Tag Archives: mid century modern

My New Favorite Martex Design

Look familiar?  If you’ve been reading The Vintage Traveler for a month, then you’ll recognize this Martex design from a earlier post where I showed a modern dress that used a modified version of a Mid Century Martex print found on a linen towel.  I was delighted to get the same towel, but in blue in the mail the other day.

It was a gift from Mod Betty of Retro Roadmap, who had found the dress that sparked my original post.  Sometimes I think I ought to put Mod Betty (along with a few others who are always sending great leads my way) on the payroll.  But then I remember that there is no payroll, so MB ends up getting paid the same as I do.

I find the current obsession with mid 20th century design to be interesting, and a bit amusing.  Being born in 1955, I was surrounded with “modern” design.  When a generation that had not been as exposed to this design rediscovered it ten or fifteen years ago, I thought it a bit odd.  What was so commonplace to me looked fresh and exciting to their eyes.  And I can see that they were right.

I can’t see myself living in a house surrounded by the artifacts of my childhood, but I look at the Mid Century houses of so many of my online friends and I can easily see the appeal of the style.  I realize that I was very lucky to grow up surrounded by good design.  Well, except for the lamps, and I’m sorry, but the Fifties and Sixties saw the birth of some mighty ugly lamps.

I bet there is a black version of this one.


When  it comes to textile design, I really think that the designers of the 1940s through 60s were at the top of the game.  The simplicity of these Martex towels say “Cocktail Time” without the overly cutesy-ness of similar designs being made today.

Thanks so much, Beth!


Filed under Collecting, Curiosities, Novelty Prints

California Design 1930-1965

California Design - Living in a Modern Way

I’d love to be able to say that these are MY photos and I was the one who got to see this exhibit at the Los Angeles County Museum of Art, but the lucky museum-goer was Mod Betty, the writer and keeper of Retro Roadmap, a site devoted to mid 20th century wonderfulness.  She has kindly agreed to let me share some of her trip with you, and you can head over to her site for a few more photos.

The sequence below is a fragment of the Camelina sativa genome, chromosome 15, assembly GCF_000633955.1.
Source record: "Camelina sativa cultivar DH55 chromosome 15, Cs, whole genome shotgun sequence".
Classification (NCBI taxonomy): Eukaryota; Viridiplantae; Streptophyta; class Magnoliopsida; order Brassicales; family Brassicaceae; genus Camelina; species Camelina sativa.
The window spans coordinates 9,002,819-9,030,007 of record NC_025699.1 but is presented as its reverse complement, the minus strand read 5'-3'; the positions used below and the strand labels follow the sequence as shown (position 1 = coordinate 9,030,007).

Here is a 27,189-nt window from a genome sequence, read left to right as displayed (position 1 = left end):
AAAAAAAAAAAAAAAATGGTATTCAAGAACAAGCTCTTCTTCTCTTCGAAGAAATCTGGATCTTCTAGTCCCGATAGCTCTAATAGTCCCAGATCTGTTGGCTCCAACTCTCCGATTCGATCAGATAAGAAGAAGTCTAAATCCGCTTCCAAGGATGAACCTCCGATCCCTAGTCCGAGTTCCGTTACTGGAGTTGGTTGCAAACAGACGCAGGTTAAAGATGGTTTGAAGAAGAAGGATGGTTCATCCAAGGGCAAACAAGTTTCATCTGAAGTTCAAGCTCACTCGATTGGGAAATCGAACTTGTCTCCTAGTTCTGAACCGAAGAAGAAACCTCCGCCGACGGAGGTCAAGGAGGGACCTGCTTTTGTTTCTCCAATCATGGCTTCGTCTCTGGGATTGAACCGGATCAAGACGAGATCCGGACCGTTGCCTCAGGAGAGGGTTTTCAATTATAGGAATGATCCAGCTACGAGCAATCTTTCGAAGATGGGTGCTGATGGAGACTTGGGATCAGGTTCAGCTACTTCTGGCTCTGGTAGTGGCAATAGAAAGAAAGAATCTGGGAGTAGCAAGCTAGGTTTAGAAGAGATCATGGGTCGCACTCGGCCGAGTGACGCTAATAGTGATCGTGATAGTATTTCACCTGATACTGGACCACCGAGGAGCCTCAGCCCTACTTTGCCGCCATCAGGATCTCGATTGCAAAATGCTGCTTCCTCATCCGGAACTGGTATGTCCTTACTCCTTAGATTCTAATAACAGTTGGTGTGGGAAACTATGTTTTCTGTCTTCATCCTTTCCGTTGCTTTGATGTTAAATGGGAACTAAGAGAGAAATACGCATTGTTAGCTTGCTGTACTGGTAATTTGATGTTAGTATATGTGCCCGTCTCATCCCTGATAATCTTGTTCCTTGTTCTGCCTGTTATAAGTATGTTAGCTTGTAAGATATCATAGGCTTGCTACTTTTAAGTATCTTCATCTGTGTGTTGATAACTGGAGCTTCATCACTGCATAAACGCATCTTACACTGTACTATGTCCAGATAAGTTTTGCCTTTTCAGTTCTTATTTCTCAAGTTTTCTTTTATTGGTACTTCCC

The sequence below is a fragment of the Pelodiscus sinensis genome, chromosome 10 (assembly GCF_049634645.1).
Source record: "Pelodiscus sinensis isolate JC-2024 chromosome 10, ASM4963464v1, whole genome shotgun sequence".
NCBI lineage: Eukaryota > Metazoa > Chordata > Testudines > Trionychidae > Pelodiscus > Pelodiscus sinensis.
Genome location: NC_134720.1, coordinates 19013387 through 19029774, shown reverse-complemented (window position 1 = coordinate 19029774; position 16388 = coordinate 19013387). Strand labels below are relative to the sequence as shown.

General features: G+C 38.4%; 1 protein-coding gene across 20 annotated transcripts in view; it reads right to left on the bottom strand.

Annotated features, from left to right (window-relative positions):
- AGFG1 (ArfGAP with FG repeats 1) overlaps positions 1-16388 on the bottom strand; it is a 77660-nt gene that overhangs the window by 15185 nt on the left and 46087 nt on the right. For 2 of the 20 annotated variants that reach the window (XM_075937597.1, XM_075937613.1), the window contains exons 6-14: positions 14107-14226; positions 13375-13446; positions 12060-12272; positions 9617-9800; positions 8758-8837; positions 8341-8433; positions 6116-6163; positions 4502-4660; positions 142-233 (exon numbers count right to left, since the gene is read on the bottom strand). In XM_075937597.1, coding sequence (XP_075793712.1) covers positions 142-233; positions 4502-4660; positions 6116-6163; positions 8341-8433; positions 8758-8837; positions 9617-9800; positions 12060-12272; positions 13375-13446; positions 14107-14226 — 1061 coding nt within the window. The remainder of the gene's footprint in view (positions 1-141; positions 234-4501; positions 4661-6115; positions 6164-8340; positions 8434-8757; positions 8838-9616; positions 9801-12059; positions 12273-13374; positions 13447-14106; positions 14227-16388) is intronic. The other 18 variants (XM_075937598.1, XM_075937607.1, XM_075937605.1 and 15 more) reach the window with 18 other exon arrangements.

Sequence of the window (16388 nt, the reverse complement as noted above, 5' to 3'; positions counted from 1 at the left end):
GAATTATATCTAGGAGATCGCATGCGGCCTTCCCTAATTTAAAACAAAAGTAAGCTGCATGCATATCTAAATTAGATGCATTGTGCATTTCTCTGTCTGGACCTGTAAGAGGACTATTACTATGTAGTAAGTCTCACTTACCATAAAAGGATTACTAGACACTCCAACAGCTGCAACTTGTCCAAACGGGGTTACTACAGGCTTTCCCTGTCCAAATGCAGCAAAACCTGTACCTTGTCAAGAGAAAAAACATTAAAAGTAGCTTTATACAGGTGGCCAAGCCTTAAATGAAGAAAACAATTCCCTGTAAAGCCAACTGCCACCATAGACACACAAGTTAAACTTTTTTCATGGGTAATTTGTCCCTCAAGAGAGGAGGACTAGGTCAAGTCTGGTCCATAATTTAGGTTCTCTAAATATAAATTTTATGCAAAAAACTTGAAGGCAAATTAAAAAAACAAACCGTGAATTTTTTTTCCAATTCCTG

The show includes over 300 objects of mid 20th modern design,  including clothing, furniture, and graphic design.  Looking at this I’m simply amazed.  I mean, I grew up with this sort of design and simply took it as the way the world looked, and here we are now seeing that the Wonder Bread wrapper was a work of art!

Calderesque Light, Wonder Bread Graphic

Living Room

I know that this looks like a corner of Don and Megan Draper’s apartment, but it is actually a tableau at the exhibit.  I’ve got to wonder how much of the current interest in Mid-century Modern is attributable to Mad Man.  Or perhaps Matthew Weiner thought about the resurgent interest in the early 1960s and realized people were hungry for a view into that lifestyle.

California Clothing

All the clothes (but not the accessories) in the exhibit were made in California.  I don’t have the information on that dress or jumpsit, but isn’t it something?  The jeans are 1930s Levis and it and the satin rodeo shirt are borrowed from the Levis Archive.   The flowered swimsuit is from Cole of California, and the color-blocked one is a 1928 suit from Catalina.

Swoon Bathing Suit & California Knitwear Rudi Gernreich

On the left is the famous 1940s “Swoon Suit” designed by Margit Fellegi of Cole of California.  It was designed with strings that the wearer could adjust to the correct size, and so no elastic nor zipper was necessary, thus saving rubber and metal for the war effort.

The dress and suit are by Rudi Gernreich.

California Clothing 2

Patio clothes!  Left to right:  De De Johnson playsuit with skirt, Louella Ballerio playsuit with skirt, Levi Strauss bra and pants, Cole of California by Margit Fellegi bathing suit with skirt, Joseph Zukin of California playsuit.

California Clothing 3

Swimsuits, left to right:  Rudi Gernreich, Mary Ann DeWeese lobster suits, Cabana set, unknown, and another stunner from  Cole of California by Margit Fellegi.

Stylish Stereo

And this one is not clothing but I had to include it.  I love this idea for displaying record album covers.  The thrifts are full of covers with outstanding graphics, so this would be fairly easy to duplicate.

If you are in southern California, get your act together and go see this before it ends on June 3, 2012.  And a big thanks to Betty for the use of her outstanding photos.

Photos copyright Beth Lennon.


Filed under Museums